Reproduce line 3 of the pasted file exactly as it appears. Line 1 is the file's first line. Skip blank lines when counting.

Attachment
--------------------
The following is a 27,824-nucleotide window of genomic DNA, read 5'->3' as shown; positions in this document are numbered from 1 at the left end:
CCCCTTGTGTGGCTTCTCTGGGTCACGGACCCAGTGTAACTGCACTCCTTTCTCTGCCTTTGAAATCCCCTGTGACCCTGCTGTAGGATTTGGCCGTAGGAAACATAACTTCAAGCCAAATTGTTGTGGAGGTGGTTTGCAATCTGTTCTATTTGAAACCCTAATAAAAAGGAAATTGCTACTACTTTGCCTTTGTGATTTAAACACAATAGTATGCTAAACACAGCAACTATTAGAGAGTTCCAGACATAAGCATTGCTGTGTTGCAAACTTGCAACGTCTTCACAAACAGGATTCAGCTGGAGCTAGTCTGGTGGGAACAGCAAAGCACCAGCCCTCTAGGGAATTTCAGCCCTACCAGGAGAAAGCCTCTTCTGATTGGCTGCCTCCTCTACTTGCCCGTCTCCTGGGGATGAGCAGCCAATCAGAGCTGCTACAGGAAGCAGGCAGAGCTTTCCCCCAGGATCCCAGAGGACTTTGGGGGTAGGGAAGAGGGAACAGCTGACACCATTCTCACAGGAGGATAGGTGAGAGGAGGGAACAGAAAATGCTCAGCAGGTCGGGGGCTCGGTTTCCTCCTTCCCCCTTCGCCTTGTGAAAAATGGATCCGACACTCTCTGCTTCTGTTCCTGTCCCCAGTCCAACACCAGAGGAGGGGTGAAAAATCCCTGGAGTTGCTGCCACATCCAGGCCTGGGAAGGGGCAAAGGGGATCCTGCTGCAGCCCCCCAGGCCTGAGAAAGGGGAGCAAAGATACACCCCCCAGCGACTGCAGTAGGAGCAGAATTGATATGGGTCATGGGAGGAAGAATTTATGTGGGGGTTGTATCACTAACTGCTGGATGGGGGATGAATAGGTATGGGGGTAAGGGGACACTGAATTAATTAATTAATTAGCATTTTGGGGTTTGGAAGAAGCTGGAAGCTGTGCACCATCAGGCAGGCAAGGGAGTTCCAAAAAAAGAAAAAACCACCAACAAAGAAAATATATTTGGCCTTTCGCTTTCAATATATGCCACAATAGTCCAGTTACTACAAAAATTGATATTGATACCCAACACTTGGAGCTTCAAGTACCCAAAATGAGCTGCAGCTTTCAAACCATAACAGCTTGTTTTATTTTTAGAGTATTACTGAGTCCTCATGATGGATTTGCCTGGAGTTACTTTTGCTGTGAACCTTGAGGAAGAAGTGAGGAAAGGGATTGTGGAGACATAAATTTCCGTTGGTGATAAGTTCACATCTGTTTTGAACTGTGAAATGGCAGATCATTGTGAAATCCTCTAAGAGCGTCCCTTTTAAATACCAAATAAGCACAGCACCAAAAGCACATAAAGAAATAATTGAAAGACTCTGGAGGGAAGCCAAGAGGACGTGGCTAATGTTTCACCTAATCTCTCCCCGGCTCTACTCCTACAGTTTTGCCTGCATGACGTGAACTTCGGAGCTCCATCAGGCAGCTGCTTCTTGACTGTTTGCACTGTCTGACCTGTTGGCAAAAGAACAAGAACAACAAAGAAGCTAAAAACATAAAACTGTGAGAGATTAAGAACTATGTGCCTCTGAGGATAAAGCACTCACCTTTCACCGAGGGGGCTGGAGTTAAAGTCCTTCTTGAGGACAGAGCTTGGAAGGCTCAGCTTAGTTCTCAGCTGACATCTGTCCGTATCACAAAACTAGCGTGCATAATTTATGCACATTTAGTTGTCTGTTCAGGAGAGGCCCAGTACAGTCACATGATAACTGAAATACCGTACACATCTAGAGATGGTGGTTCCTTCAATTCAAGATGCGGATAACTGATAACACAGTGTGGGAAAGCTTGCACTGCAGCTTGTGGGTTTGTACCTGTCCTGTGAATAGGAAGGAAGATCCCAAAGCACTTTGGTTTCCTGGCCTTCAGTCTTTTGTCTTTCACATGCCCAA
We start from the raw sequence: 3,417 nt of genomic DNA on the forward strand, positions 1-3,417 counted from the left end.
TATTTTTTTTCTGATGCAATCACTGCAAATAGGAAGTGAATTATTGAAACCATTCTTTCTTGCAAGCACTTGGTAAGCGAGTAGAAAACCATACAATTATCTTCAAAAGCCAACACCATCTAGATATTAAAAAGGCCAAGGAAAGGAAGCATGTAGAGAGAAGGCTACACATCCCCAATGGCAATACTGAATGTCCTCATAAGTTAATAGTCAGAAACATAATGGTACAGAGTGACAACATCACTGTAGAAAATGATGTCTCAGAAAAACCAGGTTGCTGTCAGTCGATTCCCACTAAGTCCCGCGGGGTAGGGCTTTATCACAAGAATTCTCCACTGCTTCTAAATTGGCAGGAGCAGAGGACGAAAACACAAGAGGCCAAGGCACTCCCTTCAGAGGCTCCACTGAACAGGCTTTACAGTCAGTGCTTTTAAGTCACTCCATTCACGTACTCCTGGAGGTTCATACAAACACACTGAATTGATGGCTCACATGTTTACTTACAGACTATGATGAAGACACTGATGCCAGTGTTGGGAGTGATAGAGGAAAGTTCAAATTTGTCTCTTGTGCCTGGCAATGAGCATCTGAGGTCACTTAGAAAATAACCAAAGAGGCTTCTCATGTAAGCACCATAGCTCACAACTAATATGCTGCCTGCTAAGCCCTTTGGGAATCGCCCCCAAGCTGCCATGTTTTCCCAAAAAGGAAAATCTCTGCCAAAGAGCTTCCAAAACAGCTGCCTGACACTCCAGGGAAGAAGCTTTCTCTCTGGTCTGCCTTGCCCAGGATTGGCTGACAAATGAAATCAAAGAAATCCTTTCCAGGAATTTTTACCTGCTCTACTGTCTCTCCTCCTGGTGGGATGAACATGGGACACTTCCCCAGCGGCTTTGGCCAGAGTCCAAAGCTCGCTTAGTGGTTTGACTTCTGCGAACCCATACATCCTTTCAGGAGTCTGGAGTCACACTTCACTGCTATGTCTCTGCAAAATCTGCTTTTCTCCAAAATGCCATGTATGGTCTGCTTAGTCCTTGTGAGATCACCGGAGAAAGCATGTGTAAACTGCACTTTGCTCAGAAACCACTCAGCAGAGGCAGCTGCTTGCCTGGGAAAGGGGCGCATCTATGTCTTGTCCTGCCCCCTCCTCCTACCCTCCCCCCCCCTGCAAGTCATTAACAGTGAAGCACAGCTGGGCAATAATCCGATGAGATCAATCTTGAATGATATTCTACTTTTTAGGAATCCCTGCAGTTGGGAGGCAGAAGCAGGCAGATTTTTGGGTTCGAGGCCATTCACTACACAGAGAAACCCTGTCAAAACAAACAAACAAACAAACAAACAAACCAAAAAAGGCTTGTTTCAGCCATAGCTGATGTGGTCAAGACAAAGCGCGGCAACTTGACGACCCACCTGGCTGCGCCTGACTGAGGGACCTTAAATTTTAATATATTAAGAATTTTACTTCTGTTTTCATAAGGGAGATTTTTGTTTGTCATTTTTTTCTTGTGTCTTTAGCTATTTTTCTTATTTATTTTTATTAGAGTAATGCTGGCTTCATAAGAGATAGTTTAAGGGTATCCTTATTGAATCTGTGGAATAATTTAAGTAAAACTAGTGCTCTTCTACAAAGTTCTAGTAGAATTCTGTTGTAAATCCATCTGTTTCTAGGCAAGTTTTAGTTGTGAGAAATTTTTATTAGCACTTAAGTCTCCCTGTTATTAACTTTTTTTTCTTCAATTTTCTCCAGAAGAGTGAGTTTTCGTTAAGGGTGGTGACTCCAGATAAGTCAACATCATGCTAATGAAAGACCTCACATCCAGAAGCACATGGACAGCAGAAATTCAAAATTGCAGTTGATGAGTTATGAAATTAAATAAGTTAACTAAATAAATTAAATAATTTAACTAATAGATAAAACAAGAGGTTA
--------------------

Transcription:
We start from the raw sequence: 3,417 nt of genomic DNA on the forward strand, positions 1-3,417 counted from the left end.